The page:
The Armed Services Arts Partnership is among the seven A3C Action Finalist being recognized at this year's 12 annual A3C Festival & Conference. Sam Pressler, Executive Director of the group, originally started the organization as a college student at William & Mary. He uncovered a long list of challenges veterans face when re-adjusting to civilian life while doing some research for a class assignment, and finding out that the Veteran suicide rate was averaged at 22 people a day didn't sit well with him at all.
Pressler lost his uncle to suicide in high school, which made him recognized the value in comedic relief, as his family would often rely on each other's laughter to ease the pain of troubling times. Luckily, his discovery then has helped hundreds of veterans today. If this worked for him and his loved ones, he figured mental health challenges could also be relieved by comedy. He realized that making people laugh helps foster immediate connections, so he founded a non-profit organization dedicated to doing just that.
The Armed Services Arts Partnership helps veterans find a voice and thrive in their community through arts based classes and performances in Washington, D.C. Their approach is pretty straight forward --- they encourage expression and comradery through stand up comedy, improv, and creative writing. Pressler and his team pride themselves on impacting veterans by providing them with transferable life skills. ASAP works to engage the broader community of people less engaged with the military and encourage conversations about reducing the divide and make ourselves more aware about the impact of war.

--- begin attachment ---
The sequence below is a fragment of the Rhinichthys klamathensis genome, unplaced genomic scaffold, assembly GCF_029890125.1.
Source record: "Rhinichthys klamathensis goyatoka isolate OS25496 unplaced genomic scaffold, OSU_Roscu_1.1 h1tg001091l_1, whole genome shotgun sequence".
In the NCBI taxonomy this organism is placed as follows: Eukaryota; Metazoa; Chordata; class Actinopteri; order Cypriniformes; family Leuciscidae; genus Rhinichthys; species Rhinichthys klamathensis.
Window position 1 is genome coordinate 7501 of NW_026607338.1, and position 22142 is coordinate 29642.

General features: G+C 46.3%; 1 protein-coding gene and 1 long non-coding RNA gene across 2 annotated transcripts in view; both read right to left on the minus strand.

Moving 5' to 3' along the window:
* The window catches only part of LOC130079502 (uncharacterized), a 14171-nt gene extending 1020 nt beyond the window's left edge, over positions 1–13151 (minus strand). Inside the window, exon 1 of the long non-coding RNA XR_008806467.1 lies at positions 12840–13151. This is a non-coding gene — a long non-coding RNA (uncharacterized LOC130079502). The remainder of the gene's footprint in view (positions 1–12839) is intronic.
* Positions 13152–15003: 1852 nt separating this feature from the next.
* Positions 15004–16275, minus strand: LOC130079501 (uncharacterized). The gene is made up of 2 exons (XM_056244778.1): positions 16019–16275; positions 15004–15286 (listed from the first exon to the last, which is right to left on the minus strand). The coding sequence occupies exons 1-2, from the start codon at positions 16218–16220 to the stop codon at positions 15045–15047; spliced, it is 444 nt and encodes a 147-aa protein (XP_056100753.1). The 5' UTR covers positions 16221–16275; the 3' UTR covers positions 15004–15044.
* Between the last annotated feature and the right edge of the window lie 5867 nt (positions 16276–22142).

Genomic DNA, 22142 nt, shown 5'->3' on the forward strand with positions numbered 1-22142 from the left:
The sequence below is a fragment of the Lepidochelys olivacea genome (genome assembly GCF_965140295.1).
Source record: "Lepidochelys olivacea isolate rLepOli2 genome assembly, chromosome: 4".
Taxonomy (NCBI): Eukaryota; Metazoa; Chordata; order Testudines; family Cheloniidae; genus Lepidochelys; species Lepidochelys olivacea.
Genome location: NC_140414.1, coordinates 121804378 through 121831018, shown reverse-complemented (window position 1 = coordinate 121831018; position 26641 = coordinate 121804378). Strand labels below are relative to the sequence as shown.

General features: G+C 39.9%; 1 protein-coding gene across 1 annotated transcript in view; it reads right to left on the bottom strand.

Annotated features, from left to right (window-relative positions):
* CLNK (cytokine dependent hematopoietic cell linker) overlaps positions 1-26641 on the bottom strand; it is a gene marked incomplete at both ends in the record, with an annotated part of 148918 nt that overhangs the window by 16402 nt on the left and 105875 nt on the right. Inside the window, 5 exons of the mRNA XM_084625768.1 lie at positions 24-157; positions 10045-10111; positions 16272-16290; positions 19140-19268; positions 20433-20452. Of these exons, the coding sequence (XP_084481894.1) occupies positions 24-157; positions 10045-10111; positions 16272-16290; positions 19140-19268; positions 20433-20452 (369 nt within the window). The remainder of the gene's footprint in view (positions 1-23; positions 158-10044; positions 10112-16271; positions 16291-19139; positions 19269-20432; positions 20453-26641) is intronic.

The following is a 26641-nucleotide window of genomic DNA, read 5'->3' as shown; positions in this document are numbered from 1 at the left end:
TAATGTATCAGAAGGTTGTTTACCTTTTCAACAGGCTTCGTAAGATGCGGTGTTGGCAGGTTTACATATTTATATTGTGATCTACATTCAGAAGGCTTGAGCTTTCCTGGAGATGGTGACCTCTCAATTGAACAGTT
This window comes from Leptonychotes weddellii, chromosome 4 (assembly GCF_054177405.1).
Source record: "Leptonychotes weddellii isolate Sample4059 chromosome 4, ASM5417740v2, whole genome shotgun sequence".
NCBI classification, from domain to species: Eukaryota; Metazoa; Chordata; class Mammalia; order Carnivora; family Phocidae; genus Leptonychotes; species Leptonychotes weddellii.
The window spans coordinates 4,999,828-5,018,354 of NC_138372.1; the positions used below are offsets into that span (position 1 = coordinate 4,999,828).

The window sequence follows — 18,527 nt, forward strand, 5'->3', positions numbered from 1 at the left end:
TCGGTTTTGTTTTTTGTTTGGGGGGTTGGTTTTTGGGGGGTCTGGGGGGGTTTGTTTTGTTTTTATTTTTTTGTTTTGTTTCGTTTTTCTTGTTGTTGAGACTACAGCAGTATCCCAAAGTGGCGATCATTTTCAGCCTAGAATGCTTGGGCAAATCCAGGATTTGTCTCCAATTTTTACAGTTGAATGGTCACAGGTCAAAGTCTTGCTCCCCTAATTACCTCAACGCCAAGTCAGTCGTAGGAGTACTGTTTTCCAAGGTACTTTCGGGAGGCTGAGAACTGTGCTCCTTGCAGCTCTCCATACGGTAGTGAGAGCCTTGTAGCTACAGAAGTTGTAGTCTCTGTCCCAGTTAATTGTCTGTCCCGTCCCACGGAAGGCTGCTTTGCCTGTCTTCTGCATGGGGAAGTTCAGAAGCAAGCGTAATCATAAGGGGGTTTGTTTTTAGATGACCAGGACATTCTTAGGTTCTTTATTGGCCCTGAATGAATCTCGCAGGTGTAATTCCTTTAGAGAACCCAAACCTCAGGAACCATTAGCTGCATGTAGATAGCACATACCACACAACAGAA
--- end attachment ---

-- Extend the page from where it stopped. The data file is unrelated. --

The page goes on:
When it comes to non-profit work, Pressler considers himself fortunate to have his first real job be something he always dreamed about --- pairing comedy and public service and joining them as one. "I have intense gratitude for the opportunity to make an impact. That alone propels you in a way that I think many other jobs wouldn't, transcending it beyond a job and turning it into a personal purpose," he said in a phone interview.
One his favorite success stories is that of a veteran who struggled with a loss of identity after returning from the military. Hoping it would combat her depression, Isaura Ramirez was unknowingly signed up for ASAP's comedy boot camp by her husband. She made a seamless transition from open fire to open mic by using her war history as content in her stand-up. Pressler shared one of Ramirez's quotes, which read, "Comedy really helps me change my outlook on life. When something bad happens, I think: 'This is going to be great material!' Whereas before, I'd just dwell on it and become more angry!" Now, Ramirez has gone a step further and supports the program by teaching comedy to veterans who are new to ASAP programs.
In the next 5 years, Pressler and the ASAP team hope to find a way to integrate comedy boot camp into the government system. They have big plans of branching out and making a difference in other cities. Most of all, they hope win the $10,000 A3C Action pitch prize and use the money to start their first comedy class in Atlanta!
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